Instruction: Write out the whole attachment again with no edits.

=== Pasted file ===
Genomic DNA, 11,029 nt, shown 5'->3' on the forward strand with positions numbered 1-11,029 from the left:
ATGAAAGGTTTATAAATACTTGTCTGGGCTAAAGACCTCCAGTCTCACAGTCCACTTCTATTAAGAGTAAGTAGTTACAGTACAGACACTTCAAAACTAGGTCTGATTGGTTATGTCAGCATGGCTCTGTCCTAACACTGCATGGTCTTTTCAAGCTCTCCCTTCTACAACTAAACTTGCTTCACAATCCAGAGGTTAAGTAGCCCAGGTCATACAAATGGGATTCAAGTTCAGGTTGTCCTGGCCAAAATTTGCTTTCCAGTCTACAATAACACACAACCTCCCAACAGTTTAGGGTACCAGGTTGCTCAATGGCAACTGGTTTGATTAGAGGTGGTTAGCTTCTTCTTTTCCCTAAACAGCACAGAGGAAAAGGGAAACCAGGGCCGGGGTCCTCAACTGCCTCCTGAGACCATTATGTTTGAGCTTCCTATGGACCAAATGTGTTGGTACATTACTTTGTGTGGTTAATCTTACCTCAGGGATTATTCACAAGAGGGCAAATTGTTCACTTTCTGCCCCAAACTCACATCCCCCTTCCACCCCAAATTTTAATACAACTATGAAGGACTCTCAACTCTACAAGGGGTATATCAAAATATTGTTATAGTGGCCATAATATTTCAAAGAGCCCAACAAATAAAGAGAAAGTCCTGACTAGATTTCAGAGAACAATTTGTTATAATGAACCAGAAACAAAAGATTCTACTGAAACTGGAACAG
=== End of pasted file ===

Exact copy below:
Genomic DNA, 11,029 nt, shown 5'->3' on the forward strand with positions numbered 1-11,029 from the left:
ATGAAAGGTTTATAAATACTTGTCTGGGCTAAAGACCTCCAGTCTCACAGTCCACTTCTATTAAGAGTAAGTAGTTACAGTACAGACACTTCAAAACTAGGTCTGATTGGTTATGTCAGCATGGCTCTGTCCTAACACTGCATGGTCTTTTCAAGCTCTCCCTTCTACAACTAAACTTGCTTCACAATCCAGAGGTTAAGTAGCCCAGGTCATACAAATGGGATTCAAGTTCAGGTTGTCCTGGCCAAAATTTGCTTTCCAGTCTACAATAACACACAACCTCCCAACAGTTTAGGGTACCAGGTTGCTCAATGGCAACTGGTTTGATTAGAGGTGGTTAGCTTCTTCTTTTCCCTAAACAGCACAGAGGAAAAGGGAAACCAGGGCCGGGGTCCTCAACTGCCTCCTGAGACCATTATGTTTGAGCTTCCTATGGACCAAATGTGTTGGTACATTACTTTGTGTGGTTAATCTTACCTCAGGGATTATTCACAAGAGGGCAAATTGTTCACTTTCTGCCCCAAACTCACATCCCCCTTCCACCCCAAATTTTAATACAACTATGAAGGACTCTCAACTCTACAAGGGGTATATCAAAATATTGTTATAGTGGCCATAATATTTCAAAGAGCCCAACAAATAAAGAGAAAGTCCTGACTAGATTTCAGAGAACAATTTGTTATAATGAACCAGAAACAAAAGATTCTACTGAAACTGGAACAG